const allPosts = result.data.posts.edges

          allPosts.forEach((entry) => {
            // 👇 the name of content type
            if(entry.slug !== "blog") {
              const page = {
                  path: `/${entry.node.full_slug}`,
                  component: blogPostTemplate,
                  context: {
                    story: entry.node
                  }
              }
              createPage(page)
            }
          })
        })
      )
    })
}
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To focus on blog post page, I only included blog post page generation code.

Personally, instead of just copy and paste the above, take a look at whether you succeeded to fetch data or not in GraphiQL from Gatsby.

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Just a quick note.

If you copy and paste the data path from gatsby-node.js source code from above, it only returns an empty array.

It's just that the architecture to write in JS CLI and GraphiQL is different.

Make sure to run yarn develop again.

Step 4: Create a blog entry template

By default, Gatsby already provides us pages/index.js in their starter.

This file is a template for non-blog post pages, like Home, About etc...

For the blog post page, we'll use this trick with a bit of arrangement.

Create templates/blog-entry.js file.

If you're smart, you already recognized that we already imported this file in gatsby-node.js file.

That's the trick we'll be using 😎

Write your code something like this.

import React from 'react'
import Layout from '../components/Layout'
import Seo from '../components/seo'
import useStoryblok from '../lib/storyblok'

export default function BlogEntry({ pageContext, location }) {
  let story = pageContext.story
  story = useStoryblok(story, location)

  return (
    <Layout>
      <Seo title={`Blog | ${ story.content.title }`} />
      <div>
        <div>
          <h1>{ story.content.title }</h1>
        </div>
        <img
          src={`https://${ story.content.image }`}
          alt={ story.content.image }
        />
      </div>
    </Layout>
  )
}
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This time, we'll test out to see the blog post title and an image.

How did I know the path to fetch data?

It's all in a draft JSON from Storyblok ✨

Go to the header menu -> down arrow -> "draft JSON".

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It'll open a new browser page with a draft JSON with all the data path you need.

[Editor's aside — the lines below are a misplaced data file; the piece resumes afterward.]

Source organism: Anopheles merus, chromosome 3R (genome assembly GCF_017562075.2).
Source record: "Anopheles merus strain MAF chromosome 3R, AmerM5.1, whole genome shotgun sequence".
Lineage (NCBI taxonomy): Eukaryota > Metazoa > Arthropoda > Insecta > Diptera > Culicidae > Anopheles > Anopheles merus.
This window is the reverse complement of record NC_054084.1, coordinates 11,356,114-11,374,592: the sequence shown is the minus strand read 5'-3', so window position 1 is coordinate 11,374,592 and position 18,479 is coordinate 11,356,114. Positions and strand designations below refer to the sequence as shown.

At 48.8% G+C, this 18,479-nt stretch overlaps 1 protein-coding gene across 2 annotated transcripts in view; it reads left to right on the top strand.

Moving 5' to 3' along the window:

Done!✨

You'll see your very first blog post with a title and an image👏

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If you see a 404 page from Gatsby, take a closer look.

You'll find a new page we just created on the page lists.

Click that, and you'll see a result like above.

We managed to route, so the URL of our very first blog post is following from what we named!

As long as we were able to get data for this blog post title and image, we're good to go to fetch rich text data.

In this case, our blog main contents.

Step 5: Fetch rich text data

In order to do so, we need 1 thing to prepare.

Remember we installed storyblok-rich-text-renderer ?

Now is the time to use this gem 💎

Import storyblok-rich-text-renderer in your templates/blog-entry.js file.

Also, use render to render a rich text data.

import React from 'react'
import Layout from '../components/Layout'
import Seo from '../components/seo'
import useStoryblok from '../lib/storyblok'
// 👇 Import  `storyblok-rich-text-renderer` 
import { render } from 'storyblok-rich-text-react-renderer'

export default function BlogEntry({ pageContext, location }) {
  let story = pageContext.story
  story = useStoryblok(story, location)

  return (
    <Layout>
      <Seo title={`Blog | ${ story.content.title }`} />
      <div>
        <div>
          <p>{ story.content.category }</p>
          <h1>
            { story.content.title }
          </h1>
          <p>{ story.content.intro }</p>
        </div>
        <img
          src={`https://${ story.content.image }`}
          alt={ story.content.image }
        />
      </div>
      <div>
        {/* render a rich text data */}
        { render(story.content.long_text) }
      </div>
    </Layout>
  )
}
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Done!

We see our rich text data is displaying!

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(🗒 I added category tag and intro. You can add contents as you wish like this.)

Hope this blog post helps with what you were looking for!